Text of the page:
I think more scandals are waiting to break, just hope they don't hit cycling

Hmmm, you might be right, although I think Wiggo's press conference outburst at the TdF last year did seep into Joe Public's mindset.

I think in many regards the problem is that, as it turns out, coaching in cycling really hasn't been that advanced. There are numerous accounts from the guys in BC/Team Sky that some of the gains to be made from effective training can't even be considered 'marginal' - the gap between effective training and just riding a bike every day then turning up to a race and seeing your DS for the first time in couple of weeks is potentially much more substantial. Thus, the peloton is essentially made up of three groups. Those just riding a bike every day and hoping that pummelling themselves on a regular basis will make them better riders, those who are doping, and those on the more closely-managed teams like Garmin and Sky where effective training is the order of the day and where, hopefully, doping isn't an issue.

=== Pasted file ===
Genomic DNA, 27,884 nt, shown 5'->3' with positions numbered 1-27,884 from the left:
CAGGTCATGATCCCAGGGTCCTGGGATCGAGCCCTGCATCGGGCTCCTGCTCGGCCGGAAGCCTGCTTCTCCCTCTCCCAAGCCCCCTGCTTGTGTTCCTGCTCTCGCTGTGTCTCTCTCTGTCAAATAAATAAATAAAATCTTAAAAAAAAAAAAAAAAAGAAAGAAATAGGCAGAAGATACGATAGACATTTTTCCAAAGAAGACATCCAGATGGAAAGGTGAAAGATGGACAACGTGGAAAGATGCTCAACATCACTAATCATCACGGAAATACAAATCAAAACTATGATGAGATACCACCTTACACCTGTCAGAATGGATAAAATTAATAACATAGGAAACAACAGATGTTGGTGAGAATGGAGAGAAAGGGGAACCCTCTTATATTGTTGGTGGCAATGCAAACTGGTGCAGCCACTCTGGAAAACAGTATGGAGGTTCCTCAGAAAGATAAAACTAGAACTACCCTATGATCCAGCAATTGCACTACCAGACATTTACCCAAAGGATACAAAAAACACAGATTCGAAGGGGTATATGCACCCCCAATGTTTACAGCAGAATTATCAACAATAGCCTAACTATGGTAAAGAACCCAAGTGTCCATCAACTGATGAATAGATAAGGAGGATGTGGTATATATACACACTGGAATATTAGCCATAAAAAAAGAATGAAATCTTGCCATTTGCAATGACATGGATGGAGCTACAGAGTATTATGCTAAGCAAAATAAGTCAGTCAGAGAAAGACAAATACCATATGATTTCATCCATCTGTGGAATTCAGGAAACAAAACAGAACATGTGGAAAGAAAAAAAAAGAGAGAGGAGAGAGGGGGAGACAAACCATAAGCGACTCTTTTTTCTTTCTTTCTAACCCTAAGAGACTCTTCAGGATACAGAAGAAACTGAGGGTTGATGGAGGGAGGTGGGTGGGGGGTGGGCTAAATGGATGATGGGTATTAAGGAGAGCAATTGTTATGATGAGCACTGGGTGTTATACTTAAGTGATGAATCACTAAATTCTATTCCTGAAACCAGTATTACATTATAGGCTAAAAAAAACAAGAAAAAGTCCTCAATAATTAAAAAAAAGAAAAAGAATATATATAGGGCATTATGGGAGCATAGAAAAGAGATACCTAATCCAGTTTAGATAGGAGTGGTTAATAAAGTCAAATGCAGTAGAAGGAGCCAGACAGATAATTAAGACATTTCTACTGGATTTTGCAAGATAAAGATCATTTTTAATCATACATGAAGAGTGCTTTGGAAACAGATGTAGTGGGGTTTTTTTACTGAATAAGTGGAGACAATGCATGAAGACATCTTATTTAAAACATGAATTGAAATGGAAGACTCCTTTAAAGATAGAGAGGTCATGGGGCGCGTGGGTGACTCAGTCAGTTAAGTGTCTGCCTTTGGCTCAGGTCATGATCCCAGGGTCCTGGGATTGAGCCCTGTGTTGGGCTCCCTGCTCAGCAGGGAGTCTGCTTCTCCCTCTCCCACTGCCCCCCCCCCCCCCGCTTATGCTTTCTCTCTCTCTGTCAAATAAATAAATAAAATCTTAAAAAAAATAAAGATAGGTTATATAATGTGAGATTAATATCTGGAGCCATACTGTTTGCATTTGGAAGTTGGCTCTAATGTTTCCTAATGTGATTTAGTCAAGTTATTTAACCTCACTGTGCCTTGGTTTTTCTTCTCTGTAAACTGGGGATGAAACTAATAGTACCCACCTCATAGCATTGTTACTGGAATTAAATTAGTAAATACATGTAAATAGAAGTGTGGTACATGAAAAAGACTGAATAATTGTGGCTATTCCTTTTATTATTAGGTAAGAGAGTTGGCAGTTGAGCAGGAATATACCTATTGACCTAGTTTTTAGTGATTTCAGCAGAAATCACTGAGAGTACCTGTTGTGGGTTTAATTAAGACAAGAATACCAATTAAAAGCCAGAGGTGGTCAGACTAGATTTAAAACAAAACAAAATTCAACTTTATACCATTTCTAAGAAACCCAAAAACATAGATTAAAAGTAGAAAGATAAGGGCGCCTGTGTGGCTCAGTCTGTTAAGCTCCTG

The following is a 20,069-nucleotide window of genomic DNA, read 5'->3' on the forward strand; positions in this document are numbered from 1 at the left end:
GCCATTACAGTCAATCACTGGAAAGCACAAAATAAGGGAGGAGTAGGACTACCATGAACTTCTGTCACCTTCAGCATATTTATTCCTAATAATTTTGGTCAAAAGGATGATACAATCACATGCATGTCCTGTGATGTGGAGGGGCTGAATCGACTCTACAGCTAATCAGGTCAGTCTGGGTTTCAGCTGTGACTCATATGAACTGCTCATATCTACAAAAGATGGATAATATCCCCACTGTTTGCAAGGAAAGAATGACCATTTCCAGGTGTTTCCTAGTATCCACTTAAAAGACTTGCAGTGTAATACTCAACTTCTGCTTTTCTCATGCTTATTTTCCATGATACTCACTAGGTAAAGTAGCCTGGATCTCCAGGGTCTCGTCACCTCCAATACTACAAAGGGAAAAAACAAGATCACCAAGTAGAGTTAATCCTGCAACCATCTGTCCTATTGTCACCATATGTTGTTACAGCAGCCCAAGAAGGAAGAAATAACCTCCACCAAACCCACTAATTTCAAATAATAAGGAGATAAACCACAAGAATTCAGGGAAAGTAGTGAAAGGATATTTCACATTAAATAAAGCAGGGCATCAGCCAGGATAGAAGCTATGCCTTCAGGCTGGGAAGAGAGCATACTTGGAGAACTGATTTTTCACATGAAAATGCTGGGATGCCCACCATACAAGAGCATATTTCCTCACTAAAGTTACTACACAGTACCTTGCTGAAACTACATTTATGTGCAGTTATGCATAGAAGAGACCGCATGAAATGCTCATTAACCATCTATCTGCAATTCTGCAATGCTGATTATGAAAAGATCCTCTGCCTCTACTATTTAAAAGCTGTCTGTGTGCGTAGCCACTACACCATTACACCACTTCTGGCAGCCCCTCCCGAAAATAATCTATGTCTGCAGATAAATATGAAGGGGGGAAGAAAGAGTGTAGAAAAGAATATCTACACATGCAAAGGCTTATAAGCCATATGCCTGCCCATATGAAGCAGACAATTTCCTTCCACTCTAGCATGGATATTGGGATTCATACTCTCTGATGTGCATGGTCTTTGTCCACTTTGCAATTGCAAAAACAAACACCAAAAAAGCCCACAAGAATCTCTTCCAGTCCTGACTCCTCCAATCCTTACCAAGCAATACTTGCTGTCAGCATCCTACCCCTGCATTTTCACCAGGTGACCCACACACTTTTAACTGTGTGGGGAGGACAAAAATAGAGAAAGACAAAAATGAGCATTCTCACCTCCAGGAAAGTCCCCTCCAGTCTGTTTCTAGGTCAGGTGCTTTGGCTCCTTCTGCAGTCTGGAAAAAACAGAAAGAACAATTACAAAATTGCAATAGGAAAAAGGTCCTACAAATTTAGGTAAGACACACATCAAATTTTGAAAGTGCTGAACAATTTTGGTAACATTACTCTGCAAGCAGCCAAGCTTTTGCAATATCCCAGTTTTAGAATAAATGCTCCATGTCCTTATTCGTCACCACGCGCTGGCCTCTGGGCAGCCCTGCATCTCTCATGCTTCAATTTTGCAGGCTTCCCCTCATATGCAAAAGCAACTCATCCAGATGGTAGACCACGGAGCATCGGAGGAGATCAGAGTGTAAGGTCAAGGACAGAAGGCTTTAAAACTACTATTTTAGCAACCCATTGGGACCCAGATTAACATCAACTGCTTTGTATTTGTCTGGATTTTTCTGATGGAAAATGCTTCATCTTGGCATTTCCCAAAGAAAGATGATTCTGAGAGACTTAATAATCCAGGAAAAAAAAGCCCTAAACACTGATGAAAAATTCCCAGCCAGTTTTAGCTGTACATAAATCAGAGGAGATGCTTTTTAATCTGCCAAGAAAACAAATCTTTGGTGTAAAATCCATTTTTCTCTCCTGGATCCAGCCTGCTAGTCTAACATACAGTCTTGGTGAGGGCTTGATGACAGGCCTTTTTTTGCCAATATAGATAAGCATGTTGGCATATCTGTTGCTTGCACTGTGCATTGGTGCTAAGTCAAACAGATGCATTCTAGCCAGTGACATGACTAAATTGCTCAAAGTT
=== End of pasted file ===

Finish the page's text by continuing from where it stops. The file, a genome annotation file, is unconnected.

Ultimately, USPS won everything it wanted to because it was doing both the scientific training and the doping.

Last night I would have considered trading a very loud baby for a really nice bike.

posted by notfastenough [3116 posts]
30th May 2013 - 11:27

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I didn't even realise Roche had written an anti-doping book. I wonder what Dad thinks about it.

posted by bashthebox [640 posts]
30th May 2013 - 16:48

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Also, did you know that the man who introduced Armstrong to Michele Ferrari was a chap called Eddy Merckx? Must have been a different Eddy Merckx. I'm sure the greatest cyclist of all time wouldn't have anything to do with a doping doctor. Or have pushed his own son to see this doctor.

posted by bashthebox [640 posts]
30th May 2013 - 16:50